Hotels Encouragement ActThis incentive provides for duty-free entry of approved construction materials, furnishings, and fixtures for hotel development. The Act reduces the demand on cash flow for hoteliers and encourages regular property renovations. Recent amendments to the Act have reduced the number of rooms required for new hotels to access this incentive to five rooms for hotels in the Family Islands. This reduction is expected to stimulate an expansion in small, eco-sensitive hotels and guest houses. Total new construction and renovation programmes approved under this Act exceed US$200 million since January 1993.
Development of the Family Islands/Eco-Tourism ProgramThe 700 Bahamian islands have retained their unspoiled and incomparable natural beauty. Offering unused beaches, rich tropical scenery and wildlife, and azure seas, eco-friendly hotel development in the Family islands represents one of the most promising sectors for investment.
Abaco, Bimini, Cat Island, Eleuthera, Harbour Island, Exuma, San Salvador, and Long Island are some of the Family Islands which have shown an increase in tourism growth. Most of these islands are pristine, making them ideally suited for eco-hotel investment. The government is providing favourable consideration to investors who establish ventures on these islands that will preserve their fragile ecology. Moreover government is undertaking major infrastructure works on the islands, providing good roads, water and electricity supplies, telecommunications facilities and adequately maintained docks and airports. The Hotel Corporation of The Bahamas has existing conceptual plans for small resort developments for sites in Andros Town, Andros; Winding Bay/Half Sound, Eleuthera; and Mt. Pleasant Point, Exuma.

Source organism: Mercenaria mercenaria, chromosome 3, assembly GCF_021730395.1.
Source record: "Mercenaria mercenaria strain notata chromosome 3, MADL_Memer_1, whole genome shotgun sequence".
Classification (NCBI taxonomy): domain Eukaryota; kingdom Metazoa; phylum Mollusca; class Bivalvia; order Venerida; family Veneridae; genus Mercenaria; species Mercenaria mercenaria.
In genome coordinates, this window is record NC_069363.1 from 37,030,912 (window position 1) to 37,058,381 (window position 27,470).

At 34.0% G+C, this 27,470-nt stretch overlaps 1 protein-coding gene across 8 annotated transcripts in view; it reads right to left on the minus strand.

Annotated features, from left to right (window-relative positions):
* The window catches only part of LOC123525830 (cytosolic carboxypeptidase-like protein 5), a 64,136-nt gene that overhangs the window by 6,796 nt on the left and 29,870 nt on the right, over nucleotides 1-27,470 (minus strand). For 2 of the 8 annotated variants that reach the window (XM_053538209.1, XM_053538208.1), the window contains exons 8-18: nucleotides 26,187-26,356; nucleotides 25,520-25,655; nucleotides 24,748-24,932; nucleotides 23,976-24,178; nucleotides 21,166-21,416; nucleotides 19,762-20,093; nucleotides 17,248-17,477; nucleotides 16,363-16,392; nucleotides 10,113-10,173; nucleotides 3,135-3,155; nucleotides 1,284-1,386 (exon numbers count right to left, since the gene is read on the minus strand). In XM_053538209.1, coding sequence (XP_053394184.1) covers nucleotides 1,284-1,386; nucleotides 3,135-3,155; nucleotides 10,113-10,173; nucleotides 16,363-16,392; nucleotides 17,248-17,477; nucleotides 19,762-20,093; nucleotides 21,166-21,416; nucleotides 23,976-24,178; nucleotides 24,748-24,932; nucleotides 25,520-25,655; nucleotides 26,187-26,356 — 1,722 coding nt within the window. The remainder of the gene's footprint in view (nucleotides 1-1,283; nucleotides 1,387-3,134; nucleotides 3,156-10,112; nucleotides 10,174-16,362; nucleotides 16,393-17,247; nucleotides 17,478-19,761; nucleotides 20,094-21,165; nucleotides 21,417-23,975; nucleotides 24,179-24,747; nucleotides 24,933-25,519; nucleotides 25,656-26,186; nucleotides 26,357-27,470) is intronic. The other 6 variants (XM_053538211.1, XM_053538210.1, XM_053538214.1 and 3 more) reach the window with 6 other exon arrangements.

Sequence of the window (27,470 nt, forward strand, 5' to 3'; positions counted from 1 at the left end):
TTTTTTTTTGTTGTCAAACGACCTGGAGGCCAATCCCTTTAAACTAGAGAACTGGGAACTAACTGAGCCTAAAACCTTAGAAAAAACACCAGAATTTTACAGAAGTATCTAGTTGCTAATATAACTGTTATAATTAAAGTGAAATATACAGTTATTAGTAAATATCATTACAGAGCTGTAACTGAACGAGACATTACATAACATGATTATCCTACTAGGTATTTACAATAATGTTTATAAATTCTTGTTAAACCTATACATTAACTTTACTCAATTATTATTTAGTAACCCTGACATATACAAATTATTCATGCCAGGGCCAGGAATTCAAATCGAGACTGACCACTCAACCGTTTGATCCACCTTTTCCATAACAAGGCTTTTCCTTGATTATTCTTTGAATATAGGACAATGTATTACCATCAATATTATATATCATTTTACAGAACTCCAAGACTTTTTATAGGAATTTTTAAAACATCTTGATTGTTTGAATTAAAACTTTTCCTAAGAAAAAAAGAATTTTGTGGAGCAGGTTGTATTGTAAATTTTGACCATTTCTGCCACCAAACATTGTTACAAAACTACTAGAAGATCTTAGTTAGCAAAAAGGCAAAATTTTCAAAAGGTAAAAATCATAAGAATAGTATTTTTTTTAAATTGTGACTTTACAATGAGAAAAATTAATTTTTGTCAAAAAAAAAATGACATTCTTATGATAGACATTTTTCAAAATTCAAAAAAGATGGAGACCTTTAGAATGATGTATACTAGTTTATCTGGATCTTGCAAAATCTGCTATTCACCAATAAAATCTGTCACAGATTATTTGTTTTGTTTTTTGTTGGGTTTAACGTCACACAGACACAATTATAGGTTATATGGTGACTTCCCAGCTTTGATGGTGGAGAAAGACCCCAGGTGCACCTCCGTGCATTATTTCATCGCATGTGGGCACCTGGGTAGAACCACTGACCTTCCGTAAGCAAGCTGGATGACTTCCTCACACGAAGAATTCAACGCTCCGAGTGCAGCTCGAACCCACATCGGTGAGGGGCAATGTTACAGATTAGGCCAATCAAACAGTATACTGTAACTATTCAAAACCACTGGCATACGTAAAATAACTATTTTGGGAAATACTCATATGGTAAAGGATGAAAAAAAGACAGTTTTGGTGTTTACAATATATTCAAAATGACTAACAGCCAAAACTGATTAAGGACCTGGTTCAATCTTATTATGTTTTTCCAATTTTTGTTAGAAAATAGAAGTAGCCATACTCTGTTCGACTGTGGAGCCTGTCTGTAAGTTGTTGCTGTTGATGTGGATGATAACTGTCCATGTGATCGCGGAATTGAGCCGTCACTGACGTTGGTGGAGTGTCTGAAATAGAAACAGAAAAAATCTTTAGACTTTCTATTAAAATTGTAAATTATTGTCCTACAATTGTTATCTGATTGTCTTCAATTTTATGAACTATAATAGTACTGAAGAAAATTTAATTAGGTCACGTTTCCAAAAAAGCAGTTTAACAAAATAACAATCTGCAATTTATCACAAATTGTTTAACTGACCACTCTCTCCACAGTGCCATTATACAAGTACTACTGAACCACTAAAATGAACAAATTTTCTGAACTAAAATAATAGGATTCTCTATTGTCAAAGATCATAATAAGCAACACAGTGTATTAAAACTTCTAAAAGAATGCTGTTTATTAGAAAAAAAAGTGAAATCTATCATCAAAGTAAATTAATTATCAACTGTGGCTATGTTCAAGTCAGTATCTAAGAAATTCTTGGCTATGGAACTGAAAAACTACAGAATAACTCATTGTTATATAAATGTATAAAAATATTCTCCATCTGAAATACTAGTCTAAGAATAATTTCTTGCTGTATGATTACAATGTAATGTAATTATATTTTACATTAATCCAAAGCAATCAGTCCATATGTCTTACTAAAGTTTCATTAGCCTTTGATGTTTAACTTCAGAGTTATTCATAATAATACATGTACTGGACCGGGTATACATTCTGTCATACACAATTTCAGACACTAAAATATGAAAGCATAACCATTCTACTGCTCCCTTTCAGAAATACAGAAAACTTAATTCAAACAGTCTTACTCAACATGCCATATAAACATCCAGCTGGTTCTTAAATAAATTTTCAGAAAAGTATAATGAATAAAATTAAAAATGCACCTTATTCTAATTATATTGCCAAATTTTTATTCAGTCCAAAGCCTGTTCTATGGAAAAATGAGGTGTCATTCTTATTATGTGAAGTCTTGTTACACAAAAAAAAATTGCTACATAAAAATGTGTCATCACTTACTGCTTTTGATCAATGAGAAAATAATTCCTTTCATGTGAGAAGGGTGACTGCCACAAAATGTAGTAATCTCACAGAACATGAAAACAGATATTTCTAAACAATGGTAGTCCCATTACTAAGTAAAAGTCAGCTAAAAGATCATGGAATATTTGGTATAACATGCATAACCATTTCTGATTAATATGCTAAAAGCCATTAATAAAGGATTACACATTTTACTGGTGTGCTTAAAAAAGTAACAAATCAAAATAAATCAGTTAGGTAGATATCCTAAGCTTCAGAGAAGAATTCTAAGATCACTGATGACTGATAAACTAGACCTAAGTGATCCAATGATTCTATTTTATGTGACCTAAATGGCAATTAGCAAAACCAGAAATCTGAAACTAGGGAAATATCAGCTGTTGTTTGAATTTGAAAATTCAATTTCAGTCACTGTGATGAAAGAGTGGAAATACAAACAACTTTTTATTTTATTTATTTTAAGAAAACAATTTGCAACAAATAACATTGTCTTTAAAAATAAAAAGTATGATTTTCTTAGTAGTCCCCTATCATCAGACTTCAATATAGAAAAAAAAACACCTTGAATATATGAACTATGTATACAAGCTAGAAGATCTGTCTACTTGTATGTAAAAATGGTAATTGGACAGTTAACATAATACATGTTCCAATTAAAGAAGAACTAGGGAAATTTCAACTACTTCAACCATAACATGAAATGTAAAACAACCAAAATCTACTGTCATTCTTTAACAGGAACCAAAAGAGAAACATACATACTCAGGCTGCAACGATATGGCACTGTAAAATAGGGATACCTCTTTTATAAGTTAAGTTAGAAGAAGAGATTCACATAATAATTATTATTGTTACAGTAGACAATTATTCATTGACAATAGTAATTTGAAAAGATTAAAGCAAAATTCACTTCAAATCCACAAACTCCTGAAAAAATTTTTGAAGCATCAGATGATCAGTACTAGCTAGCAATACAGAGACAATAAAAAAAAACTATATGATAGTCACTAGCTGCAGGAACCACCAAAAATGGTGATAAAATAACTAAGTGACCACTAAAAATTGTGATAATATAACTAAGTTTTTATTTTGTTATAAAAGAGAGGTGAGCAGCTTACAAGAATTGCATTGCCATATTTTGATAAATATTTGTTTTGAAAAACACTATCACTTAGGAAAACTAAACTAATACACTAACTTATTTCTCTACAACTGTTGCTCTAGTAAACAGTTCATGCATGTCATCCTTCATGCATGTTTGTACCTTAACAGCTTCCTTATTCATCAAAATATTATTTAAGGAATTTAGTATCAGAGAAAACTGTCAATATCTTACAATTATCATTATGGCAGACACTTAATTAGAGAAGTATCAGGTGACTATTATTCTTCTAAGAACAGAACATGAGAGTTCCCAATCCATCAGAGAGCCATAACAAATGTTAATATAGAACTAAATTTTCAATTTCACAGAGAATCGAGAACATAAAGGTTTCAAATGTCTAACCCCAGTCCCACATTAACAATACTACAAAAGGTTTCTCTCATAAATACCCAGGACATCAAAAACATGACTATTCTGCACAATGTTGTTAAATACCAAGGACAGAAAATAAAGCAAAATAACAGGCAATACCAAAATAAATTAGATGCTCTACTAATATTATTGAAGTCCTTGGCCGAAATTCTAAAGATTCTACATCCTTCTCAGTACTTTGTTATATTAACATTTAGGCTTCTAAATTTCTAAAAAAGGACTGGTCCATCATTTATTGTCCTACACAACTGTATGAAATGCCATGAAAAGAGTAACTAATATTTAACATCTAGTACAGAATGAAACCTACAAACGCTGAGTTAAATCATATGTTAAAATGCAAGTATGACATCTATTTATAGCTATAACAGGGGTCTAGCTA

The Inter-American Development Bank recently announced the availability of funding for establishing environmentally-sensitive hotel and resort ventures in The Bahamas. Such funding no longer requires government guarantees.
Prince George Dock Redevelopment (Nassau)Designed to upgrade the experience of the cruise ship visitors' welcome to Nassau, Phase I of the redevelopment of the Prince George Dock provides a new call-up system for taxis awaiting cruise passengers, a surrey horse holding area, a hair braiders' facility, and extensive landscaping. The plan includes expanded cultural activities and entertainment on the dock for the enjoyment of short-stay cruise ship visitors. Phase II includes the development of a Visitor's Centre, a hospitality suite, a handicraft market and staging area for cultural presentations.
The redevelopment of the Dock, in the heart of downtown Nassau, is being complimented by a major upgrade of the city centre, including a road, curb and sidewalk repair, the upgrade of all public buildings, and enhanced street lighting and landscaping.